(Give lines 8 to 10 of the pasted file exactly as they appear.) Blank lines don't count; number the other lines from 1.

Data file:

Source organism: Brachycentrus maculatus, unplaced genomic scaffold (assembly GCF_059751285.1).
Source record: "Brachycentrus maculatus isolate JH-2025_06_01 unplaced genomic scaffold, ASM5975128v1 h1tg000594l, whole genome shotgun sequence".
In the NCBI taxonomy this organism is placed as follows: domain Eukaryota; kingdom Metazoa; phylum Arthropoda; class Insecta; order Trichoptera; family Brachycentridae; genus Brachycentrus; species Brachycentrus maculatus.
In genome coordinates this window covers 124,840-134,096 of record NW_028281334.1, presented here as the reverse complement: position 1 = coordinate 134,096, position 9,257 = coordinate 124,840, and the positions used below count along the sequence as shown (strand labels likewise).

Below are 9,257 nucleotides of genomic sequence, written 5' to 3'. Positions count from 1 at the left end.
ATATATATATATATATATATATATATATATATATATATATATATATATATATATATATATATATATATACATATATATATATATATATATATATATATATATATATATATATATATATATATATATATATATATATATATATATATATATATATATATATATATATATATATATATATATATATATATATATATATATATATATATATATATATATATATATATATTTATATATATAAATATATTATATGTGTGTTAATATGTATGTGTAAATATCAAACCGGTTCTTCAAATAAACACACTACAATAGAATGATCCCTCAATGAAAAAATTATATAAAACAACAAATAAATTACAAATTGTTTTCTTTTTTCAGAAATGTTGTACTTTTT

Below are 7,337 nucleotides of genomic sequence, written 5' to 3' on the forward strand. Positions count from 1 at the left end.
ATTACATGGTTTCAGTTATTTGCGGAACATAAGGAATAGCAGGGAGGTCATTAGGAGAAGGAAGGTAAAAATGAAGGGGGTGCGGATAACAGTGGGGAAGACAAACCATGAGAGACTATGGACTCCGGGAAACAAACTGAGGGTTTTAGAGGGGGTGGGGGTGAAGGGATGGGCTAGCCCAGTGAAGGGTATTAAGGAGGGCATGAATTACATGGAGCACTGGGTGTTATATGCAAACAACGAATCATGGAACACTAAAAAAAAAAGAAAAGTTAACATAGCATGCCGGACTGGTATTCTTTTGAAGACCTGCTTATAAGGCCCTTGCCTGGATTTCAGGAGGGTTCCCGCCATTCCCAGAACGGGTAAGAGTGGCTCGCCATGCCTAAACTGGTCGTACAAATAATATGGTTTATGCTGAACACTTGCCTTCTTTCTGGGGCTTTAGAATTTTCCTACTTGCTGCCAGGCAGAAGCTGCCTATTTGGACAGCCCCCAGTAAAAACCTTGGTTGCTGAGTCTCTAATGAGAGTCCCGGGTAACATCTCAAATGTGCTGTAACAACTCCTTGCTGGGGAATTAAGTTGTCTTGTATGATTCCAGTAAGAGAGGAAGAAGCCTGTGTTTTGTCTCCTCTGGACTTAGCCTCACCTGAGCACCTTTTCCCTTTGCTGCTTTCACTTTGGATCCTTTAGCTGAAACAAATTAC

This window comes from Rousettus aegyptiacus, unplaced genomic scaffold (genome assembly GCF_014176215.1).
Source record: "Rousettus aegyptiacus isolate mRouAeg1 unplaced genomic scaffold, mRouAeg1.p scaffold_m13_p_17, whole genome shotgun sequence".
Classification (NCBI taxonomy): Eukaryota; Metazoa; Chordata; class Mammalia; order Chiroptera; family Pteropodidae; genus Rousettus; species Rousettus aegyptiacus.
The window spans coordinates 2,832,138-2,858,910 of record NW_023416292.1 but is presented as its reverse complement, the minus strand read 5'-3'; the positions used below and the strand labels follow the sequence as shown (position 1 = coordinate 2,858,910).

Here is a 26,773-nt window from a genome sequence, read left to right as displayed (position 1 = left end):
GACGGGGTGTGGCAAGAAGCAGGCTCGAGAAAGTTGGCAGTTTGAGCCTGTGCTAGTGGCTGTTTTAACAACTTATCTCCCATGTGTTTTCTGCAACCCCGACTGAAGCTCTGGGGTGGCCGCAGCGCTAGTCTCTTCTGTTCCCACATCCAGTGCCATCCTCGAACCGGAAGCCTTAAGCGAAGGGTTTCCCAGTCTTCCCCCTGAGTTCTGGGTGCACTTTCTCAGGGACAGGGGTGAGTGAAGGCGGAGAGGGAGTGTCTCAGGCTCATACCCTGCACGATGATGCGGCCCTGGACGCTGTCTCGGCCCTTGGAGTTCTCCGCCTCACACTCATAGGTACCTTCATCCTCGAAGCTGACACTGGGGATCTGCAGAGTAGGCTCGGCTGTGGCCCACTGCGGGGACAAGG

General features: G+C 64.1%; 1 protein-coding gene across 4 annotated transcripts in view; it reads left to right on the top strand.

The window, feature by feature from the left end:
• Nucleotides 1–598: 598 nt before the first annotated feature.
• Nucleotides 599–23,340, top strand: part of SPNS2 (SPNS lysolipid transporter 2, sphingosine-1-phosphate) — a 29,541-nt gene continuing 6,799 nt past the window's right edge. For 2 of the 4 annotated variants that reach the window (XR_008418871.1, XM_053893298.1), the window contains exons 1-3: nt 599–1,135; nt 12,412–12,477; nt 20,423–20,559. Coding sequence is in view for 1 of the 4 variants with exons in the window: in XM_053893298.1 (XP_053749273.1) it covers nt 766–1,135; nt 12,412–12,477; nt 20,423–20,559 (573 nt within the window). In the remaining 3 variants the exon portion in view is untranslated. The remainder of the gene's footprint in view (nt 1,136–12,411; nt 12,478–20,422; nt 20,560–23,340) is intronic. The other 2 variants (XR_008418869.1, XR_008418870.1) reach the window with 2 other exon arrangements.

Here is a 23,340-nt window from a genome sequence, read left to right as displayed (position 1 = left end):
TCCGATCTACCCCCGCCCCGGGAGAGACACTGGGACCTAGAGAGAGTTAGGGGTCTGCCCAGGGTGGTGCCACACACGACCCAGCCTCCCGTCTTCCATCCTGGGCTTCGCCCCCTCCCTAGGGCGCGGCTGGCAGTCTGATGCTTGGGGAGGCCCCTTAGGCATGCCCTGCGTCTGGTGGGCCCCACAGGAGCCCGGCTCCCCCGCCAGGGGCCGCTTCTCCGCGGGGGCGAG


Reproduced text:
ATTACATGGTTTCAGTTATTTGCGGAACATAAGGAATAGCAGGGAGGTCATTAGGAGAAGGAAGGTAAAAATGAAGGGGGTGCGGATAACAGTGGGGAAGACAAACCATGAGAGACTATGGACTCCGGGAAACAAACTGAGGGTTTTAGAGGGGGTGGGGGTGAAGGGATGGGCTAGCCCAGTGAAGGGTATTAAGGAGGGCATGAATTACATGGAGCACTGGGTGTTATATGCAAACAACGAATCATGGAACACTAAAAAAAAAAGAAAAGTTAACATAGCATGCCGGACTGGTATTCTTTTGAAGACCTGCTTATAAGGCCCTTGCCTGGATTTCAGGAGGGTTCCCGCCATTCCCAGAACGGGTAAGAGTGGCTCGCCATGCCTAAACTGGTCGTACAAATAATATGGTTTATGCTGAACACTTGCCTTCTTTCTGGGGCTTTAGAATTTTCCTACTTGCTGCCAGGCAGAAGCTGCCTATTTGGACAGCCCCCAGTAAAAACCTTGGTTGCTGAGTCTCTAATGAGAGTCCCGGGTAACATCTCAAATGTGCTGTAACAACTCCTTGCTGGGGAATTAAGTTGTCTTGTATGATTCCAGTAAGAGAGGAAGAAGCCTGTGTTTTGTCTCCTCTGGACTTAGCCTCACCTGAGCACCTTTTCCCTTTGCTGCTTTCACTTTGGATCCTTTAGCTGAAACAAATTAC

This window comes from Rousettus aegyptiacus, unplaced genomic scaffold (genome assembly GCF_014176215.1).
Source record: "Rousettus aegyptiacus isolate mRouAeg1 unplaced genomic scaffold, mRouAeg1.p scaffold_m13_p_17, whole genome shotgun sequence".